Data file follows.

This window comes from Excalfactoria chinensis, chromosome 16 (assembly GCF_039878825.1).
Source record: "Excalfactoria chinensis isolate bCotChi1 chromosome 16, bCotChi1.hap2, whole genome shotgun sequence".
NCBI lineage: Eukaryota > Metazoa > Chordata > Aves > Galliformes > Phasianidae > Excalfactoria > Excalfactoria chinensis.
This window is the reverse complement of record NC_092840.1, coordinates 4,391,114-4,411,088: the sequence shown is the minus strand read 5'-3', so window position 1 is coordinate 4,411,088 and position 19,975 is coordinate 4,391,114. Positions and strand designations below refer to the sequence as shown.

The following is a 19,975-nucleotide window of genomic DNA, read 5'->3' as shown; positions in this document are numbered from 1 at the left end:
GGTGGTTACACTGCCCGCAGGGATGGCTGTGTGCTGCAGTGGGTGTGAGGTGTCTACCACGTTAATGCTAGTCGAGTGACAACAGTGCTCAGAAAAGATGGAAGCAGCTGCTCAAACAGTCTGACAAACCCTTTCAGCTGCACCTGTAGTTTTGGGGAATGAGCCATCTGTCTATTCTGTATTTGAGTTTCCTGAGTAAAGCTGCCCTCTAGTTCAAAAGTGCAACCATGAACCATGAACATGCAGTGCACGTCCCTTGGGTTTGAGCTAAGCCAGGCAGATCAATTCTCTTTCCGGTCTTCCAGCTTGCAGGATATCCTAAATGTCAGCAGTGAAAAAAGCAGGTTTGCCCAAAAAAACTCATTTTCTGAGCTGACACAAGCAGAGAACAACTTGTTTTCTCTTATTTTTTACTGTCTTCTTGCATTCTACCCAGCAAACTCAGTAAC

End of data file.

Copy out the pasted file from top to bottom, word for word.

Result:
This window comes from Excalfactoria chinensis, chromosome 16 (assembly GCF_039878825.1).
Source record: "Excalfactoria chinensis isolate bCotChi1 chromosome 16, bCotChi1.hap2, whole genome shotgun sequence".
NCBI lineage: Eukaryota > Metazoa > Chordata > Aves > Galliformes > Phasianidae > Excalfactoria > Excalfactoria chinensis.
This window is the reverse complement of record NC_092840.1, coordinates 4,391,114-4,411,088: the sequence shown is the minus strand read 5'-3', so window position 1 is coordinate 4,411,088 and position 19,975 is coordinate 4,391,114. Positions and strand designations below refer to the sequence as shown.

The following is a 19,975-nucleotide window of genomic DNA, read 5'->3' as shown; positions in this document are numbered from 1 at the left end:
GGTGGTTACACTGCCCGCAGGGATGGCTGTGTGCTGCAGTGGGTGTGAGGTGTCTACCACGTTAATGCTAGTCGAGTGACAACAGTGCTCAGAAAAGATGGAAGCAGCTGCTCAAACAGTCTGACAAACCCTTTCAGCTGCACCTGTAGTTTTGGGGAATGAGCCATCTGTCTATTCTGTATTTGAGTTTCCTGAGTAAAGCTGCCCTCTAGTTCAAAAGTGCAACCATGAACCATGAACATGCAGTGCACGTCCCTTGGGTTTGAGCTAAGCCAGGCAGATCAATTCTCTTTCCGGTCTTCCAGCTTGCAGGATATCCTAAATGTCAGCAGTGAAAAAAGCAGGTTTGCCCAAAAAAACTCATTTTCTGAGCTGACACAAGCAGAGAACAACTTGTTTTCTCTTATTTTTTACTGTCTTCTTGCATTCTACCCAGCAAACTCAGTAAC